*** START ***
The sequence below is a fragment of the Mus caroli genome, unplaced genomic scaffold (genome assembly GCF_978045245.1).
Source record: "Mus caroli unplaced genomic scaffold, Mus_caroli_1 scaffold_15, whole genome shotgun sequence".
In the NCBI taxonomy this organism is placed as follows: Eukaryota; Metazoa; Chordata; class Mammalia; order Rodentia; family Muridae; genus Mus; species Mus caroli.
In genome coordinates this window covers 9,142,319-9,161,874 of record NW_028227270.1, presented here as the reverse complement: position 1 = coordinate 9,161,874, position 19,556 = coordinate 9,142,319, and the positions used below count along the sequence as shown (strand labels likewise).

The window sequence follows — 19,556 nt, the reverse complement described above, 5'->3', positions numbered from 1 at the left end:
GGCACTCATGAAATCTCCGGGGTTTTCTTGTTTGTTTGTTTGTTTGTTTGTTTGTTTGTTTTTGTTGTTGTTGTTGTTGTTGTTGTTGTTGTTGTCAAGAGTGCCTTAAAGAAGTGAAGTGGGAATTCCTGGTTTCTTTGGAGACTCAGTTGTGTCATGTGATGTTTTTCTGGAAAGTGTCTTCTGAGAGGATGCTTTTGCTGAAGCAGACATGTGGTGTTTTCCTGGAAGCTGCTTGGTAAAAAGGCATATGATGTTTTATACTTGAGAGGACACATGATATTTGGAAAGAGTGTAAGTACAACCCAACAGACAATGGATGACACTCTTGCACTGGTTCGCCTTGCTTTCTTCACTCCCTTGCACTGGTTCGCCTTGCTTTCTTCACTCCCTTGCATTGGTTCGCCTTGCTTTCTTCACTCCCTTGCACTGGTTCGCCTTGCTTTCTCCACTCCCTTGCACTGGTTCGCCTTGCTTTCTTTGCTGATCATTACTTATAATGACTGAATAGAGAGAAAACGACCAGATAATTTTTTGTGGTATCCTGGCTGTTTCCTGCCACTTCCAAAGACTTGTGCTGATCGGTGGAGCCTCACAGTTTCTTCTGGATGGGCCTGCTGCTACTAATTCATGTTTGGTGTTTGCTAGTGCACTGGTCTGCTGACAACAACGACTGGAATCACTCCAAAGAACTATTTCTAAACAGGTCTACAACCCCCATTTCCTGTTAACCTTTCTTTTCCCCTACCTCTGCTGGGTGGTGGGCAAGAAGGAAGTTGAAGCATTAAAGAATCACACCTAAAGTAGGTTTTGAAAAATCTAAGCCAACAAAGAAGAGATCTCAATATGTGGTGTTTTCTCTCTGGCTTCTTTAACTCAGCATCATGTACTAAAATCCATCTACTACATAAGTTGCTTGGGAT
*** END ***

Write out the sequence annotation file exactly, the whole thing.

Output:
The sequence below is a fragment of the Mus caroli genome, unplaced genomic scaffold (genome assembly GCF_978045245.1).
Source record: "Mus caroli unplaced genomic scaffold, Mus_caroli_1 scaffold_15, whole genome shotgun sequence".
In the NCBI taxonomy this organism is placed as follows: Eukaryota; Metazoa; Chordata; class Mammalia; order Rodentia; family Muridae; genus Mus; species Mus caroli.
In genome coordinates this window covers 9,142,319-9,161,874 of record NW_028227270.1, presented here as the reverse complement: position 1 = coordinate 9,161,874, position 19,556 = coordinate 9,142,319, and the positions used below count along the sequence as shown (strand labels likewise).

The window sequence follows — 19,556 nt, the reverse complement described above, 5'->3', positions numbered from 1 at the left end:
GGCACTCATGAAATCTCCGGGGTTTTCTTGTTTGTTTGTTTGTTTGTTTGTTTGTTTGTTTTTGTTGTTGTTGTTGTTGTTGTTGTTGTTGTTGTCAAGAGTGCCTTAAAGAAGTGAAGTGGGAATTCCTGGTTTCTTTGGAGACTCAGTTGTGTCATGTGATGTTTTTCTGGAAAGTGTCTTCTGAGAGGATGCTTTTGCTGAAGCAGACATGTGGTGTTTTCCTGGAAGCTGCTTGGTAAAAAGGCATATGATGTTTTATACTTGAGAGGACACATGATATTTGGAAAGAGTGTAAGTACAACCCAACAGACAATGGATGACACTCTTGCACTGGTTCGCCTTGCTTTCTTCACTCCCTTGCACTGGTTCGCCTTGCTTTCTTCACTCCCTTGCATTGGTTCGCCTTGCTTTCTTCACTCCCTTGCACTGGTTCGCCTTGCTTTCTCCACTCCCTTGCACTGGTTCGCCTTGCTTTCTTTGCTGATCATTACTTATAATGACTGAATAGAGAGAAAACGACCAGATAATTTTTTGTGGTATCCTGGCTGTTTCCTGCCACTTCCAAAGACTTGTGCTGATCGGTGGAGCCTCACAGTTTCTTCTGGATGGGCCTGCTGCTACTAATTCATGTTTGGTGTTTGCTAGTGCACTGGTCTGCTGACAACAACGACTGGAATCACTCCAAAGAACTATTTCTAAACAGGTCTACAACCCCCATTTCCTGTTAACCTTTCTTTTCCCCTACCTCTGCTGGGTGGTGGGCAAGAAGGAAGTTGAAGCATTAAAGAATCACACCTAAAGTAGGTTTTGAAAAATCTAAGCCAACAAAGAAGAGATCTCAATATGTGGTGTTTTCTCTCTGGCTTCTTTAACTCAGCATCATGTACTAAAATCCATCTACTACATAAGTTGCTTGGGAT